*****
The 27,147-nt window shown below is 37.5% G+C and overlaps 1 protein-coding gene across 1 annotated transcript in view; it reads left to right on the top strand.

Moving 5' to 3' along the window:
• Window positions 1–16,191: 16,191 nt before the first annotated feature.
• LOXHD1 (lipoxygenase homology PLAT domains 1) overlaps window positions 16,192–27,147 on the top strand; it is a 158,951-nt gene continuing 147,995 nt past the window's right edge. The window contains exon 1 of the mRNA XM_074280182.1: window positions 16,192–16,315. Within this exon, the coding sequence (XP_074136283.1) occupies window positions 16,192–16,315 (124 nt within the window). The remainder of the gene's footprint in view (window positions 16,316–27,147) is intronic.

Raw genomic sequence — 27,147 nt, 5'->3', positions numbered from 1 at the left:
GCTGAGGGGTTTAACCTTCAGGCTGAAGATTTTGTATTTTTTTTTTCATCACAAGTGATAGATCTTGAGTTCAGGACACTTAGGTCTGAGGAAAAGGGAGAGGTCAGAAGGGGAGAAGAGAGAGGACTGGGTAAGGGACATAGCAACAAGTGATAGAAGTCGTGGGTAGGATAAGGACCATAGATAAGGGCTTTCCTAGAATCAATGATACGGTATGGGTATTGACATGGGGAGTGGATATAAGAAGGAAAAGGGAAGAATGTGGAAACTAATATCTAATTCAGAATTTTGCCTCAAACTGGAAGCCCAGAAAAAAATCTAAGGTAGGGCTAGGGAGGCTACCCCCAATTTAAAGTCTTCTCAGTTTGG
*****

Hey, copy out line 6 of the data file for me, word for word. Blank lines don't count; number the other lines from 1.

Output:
GCTGAGGGGTTTAACCTTCAGGCTGAAGATTTTGTATTTTTTTTTTCATCACAAGTGATAGATCTTGAGTTCAGGACACTTAGGTCTGAGGAAAAGGGAGAGGTCAGAAGGGGAGAAGAGAGAGGACTGGGTAAGGGACATAGCAACAAGTGATAGAAGTCGTGGGTAGGATAAGGACCATAGATAAGGGCTTTCCTAGAATCAATGATACGGTATGGGTATTGACATGGGGAGTGGATATAAGAAGGAAAAGGGAAGAATGTGGAAACTAATATCTAATTCAGAATTTTGCCTCAAACTGGAAGCCCAGAAAAAAATCTAAGGTAGGGCTAGGGAGGCTACCCCCAATTTAAAGTCTTCTCAGTTTGG